Whether you need the formal training of a course or just the informal information you can gain by reading professional forums, make sure you keep up on the things you need to know in this career. It’s all too easy to fall behind in this fast paced career.

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Group Work Promotes Collaboration and Collaborative Learning

Group Work Promotes Collaboration and Collaborative Learning

As you consider methods of enhancing the process of learning and look for instructional strategies that can engage your students further in the class, one method that may assist you is the inclusion of group work. You are likely to find that this is an especially helpful technique when you have a class consisting of inexperienced students or students that are lacking prior academic and/or career related experience, which often translates into minimal classroom participation during discussions and lectures. The use of group work not only breaks up an extended lecture it creates an interactive element to the class. Instead of hearing about the course topics, which is the basis of a class lecture, students are provided with an opportunity to directly interact with those topics in a meaningful way.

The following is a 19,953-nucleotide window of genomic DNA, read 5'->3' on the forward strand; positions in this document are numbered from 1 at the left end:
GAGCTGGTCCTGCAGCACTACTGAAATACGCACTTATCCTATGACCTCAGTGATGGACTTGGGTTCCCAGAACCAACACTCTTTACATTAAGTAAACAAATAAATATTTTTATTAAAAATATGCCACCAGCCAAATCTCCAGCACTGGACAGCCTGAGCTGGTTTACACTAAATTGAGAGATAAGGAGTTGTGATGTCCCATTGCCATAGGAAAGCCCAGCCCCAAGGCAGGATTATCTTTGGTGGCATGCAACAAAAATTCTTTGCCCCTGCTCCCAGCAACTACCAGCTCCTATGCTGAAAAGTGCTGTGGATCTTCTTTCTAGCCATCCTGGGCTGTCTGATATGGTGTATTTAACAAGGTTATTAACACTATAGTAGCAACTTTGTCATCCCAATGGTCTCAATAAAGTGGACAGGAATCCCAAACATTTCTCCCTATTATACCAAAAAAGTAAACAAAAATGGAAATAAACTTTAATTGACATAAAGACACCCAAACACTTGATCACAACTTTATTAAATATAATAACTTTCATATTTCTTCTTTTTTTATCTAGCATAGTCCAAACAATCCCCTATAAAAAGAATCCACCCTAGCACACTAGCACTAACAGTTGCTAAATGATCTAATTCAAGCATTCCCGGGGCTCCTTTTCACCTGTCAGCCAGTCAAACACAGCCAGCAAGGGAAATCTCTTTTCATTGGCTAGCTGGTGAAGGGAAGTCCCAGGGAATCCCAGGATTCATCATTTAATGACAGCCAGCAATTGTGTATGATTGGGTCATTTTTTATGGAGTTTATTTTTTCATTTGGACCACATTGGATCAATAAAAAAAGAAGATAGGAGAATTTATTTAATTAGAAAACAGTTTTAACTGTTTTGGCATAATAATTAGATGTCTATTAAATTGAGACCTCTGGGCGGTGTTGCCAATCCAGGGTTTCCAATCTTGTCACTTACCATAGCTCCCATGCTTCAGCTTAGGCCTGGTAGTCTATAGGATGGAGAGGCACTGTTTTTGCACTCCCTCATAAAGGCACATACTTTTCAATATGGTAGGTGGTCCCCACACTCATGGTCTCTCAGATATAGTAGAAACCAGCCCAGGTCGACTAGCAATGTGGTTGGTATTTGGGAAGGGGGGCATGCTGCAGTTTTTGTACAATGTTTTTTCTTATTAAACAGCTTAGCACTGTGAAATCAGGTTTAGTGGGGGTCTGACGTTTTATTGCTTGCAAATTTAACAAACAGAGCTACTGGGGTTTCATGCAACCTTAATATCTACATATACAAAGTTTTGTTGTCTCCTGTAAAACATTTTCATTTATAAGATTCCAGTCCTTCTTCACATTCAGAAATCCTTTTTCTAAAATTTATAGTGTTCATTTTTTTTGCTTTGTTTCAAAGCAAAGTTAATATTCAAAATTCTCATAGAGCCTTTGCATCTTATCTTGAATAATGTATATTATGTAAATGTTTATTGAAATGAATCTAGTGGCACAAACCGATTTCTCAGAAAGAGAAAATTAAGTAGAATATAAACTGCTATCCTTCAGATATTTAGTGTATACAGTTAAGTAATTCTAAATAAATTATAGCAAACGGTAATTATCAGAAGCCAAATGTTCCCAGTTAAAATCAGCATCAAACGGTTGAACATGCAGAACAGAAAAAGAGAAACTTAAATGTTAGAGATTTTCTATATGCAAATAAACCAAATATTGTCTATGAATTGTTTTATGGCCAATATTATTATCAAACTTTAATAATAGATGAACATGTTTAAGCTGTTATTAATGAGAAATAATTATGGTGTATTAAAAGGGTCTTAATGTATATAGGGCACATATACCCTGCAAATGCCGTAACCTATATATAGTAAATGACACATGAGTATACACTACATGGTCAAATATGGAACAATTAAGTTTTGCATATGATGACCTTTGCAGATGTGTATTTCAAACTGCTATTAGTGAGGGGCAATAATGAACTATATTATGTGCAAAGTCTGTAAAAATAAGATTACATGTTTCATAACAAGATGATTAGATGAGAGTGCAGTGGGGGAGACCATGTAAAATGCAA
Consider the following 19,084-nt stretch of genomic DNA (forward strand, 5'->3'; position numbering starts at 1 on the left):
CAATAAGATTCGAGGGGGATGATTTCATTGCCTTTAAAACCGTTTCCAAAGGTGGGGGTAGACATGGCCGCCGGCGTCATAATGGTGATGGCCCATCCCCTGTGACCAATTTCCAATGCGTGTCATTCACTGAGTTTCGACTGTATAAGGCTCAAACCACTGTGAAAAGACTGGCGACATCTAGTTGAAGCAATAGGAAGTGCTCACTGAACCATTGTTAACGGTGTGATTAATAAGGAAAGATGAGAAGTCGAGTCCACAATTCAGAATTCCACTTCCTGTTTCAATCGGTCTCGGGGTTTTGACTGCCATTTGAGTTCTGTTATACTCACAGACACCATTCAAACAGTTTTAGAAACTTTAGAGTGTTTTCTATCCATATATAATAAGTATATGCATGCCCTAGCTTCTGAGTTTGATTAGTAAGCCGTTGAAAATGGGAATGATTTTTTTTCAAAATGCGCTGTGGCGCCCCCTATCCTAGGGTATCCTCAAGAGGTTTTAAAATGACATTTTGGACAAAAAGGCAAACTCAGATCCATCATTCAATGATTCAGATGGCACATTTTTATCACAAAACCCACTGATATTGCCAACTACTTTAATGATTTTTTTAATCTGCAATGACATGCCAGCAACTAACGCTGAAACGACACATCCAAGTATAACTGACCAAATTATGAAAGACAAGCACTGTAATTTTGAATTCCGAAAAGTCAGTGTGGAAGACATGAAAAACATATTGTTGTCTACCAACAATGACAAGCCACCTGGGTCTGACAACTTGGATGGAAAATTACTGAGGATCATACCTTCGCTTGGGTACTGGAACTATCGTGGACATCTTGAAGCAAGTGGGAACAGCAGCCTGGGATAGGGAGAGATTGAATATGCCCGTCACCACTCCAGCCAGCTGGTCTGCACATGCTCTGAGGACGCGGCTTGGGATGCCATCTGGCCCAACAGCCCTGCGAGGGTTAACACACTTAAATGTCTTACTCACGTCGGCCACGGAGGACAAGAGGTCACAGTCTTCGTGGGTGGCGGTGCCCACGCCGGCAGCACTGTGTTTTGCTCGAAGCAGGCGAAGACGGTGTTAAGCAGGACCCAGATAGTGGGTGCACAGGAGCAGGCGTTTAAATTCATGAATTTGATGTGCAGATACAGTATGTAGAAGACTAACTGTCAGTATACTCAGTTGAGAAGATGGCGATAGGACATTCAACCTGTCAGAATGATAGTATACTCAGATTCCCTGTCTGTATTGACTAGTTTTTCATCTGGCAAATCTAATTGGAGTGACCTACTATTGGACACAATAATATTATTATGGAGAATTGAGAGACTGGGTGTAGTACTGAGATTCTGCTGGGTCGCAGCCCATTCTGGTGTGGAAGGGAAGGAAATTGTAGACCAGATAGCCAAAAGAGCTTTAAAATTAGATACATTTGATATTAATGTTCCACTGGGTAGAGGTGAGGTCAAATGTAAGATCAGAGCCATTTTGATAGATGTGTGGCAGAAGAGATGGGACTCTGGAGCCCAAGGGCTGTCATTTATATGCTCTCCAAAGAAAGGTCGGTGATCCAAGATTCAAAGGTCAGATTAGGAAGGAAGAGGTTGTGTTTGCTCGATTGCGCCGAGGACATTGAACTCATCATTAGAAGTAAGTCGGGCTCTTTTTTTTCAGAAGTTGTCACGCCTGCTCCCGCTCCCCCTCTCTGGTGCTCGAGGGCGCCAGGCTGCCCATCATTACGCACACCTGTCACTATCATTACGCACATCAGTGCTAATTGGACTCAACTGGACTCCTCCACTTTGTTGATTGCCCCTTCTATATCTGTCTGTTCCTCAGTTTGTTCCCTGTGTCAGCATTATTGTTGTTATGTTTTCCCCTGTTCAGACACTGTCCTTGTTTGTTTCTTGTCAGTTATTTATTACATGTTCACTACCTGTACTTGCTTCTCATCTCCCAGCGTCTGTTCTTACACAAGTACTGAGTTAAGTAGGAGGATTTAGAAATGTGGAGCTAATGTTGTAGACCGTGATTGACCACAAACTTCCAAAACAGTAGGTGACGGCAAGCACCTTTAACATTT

When you assign students to work together you will find that they begin talking to each other, working with each other, and developing a sense of collaboration and community. There is a concern that some students may not be willing to participate in a group activity. This can be addressed by assigning small group sizes so that students cannot easily hide or not participate. What you are likely to find is that students are often more willing to talk in small groups than they are in front of a larger class size. A small group size may provide the level of comfort and safety necessary for students to share their thoughts and ideas.